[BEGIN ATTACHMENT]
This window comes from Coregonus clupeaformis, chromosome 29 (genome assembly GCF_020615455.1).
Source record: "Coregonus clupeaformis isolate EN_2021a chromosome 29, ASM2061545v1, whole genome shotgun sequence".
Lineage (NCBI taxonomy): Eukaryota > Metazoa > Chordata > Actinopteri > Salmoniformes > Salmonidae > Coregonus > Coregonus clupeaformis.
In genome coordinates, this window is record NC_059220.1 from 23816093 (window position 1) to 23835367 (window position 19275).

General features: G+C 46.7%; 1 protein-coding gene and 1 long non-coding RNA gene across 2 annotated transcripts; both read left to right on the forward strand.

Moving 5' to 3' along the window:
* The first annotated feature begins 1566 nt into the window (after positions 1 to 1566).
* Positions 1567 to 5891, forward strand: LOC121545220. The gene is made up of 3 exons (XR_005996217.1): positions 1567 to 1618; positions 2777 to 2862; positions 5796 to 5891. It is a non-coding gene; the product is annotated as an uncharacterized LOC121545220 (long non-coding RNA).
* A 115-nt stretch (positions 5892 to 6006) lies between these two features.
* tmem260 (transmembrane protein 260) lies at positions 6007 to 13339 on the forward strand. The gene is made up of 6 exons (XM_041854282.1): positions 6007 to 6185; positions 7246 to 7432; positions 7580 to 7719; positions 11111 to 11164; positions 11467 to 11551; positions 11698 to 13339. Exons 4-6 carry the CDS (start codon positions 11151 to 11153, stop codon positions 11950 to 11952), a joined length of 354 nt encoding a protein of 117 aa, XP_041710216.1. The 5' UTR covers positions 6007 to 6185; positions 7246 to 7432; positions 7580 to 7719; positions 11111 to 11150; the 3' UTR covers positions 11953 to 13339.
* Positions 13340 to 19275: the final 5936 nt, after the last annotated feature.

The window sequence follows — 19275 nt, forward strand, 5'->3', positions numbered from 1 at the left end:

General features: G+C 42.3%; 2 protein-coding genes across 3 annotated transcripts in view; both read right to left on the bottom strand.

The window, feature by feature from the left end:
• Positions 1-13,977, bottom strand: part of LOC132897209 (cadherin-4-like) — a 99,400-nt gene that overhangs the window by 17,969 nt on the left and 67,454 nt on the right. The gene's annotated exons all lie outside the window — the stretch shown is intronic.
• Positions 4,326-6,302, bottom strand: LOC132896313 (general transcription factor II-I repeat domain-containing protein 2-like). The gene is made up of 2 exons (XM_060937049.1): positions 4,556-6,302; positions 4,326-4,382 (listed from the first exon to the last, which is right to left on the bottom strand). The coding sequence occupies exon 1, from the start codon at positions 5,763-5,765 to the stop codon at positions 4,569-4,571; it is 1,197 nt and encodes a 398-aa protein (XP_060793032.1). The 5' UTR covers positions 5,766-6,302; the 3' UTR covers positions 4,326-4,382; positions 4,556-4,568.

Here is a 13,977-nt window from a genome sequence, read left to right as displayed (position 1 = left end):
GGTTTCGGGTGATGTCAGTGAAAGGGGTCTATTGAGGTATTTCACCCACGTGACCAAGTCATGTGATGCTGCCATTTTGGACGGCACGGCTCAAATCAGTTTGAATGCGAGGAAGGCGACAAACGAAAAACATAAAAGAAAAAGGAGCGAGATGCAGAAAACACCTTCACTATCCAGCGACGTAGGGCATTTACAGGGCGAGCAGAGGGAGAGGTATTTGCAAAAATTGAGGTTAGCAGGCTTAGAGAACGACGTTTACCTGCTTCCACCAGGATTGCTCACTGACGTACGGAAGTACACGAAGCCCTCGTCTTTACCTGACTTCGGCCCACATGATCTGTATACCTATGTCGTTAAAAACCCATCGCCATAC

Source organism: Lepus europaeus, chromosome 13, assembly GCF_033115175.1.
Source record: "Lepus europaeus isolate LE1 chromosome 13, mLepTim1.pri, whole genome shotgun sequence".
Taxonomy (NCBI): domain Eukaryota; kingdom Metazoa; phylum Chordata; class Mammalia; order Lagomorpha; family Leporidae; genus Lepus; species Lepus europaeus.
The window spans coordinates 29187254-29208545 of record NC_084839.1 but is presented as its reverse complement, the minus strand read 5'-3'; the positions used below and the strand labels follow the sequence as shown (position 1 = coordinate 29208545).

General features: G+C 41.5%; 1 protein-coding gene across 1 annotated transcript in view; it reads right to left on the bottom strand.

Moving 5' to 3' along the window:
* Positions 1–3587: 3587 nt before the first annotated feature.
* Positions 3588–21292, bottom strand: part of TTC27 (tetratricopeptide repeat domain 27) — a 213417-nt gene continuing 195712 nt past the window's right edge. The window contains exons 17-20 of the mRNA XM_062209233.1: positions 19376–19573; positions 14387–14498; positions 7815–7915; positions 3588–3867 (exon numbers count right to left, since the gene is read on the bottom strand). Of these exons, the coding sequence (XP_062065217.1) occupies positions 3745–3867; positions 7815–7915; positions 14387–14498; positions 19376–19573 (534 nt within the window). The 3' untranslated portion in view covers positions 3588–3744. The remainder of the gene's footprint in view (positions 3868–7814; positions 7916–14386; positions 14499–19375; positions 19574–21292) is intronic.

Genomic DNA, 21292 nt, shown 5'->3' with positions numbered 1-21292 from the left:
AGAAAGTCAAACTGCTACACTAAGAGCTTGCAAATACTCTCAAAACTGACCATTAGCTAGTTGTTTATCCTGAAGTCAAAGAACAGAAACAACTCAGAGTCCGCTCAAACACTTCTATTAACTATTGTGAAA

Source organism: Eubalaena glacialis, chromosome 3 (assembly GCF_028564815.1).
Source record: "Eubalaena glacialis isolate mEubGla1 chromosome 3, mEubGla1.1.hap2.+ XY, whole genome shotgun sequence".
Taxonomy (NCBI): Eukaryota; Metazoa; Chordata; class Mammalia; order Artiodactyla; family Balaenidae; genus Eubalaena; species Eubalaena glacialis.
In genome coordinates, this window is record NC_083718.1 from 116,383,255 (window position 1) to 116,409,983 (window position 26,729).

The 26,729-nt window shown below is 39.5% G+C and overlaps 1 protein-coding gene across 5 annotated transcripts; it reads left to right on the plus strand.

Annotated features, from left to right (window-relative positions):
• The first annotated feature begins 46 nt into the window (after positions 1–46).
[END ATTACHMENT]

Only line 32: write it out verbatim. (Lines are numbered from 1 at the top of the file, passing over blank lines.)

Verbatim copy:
In genome coordinates, this window is record NC_083718.1 from 116,383,255 (window position 1) to 116,409,983 (window position 26,729).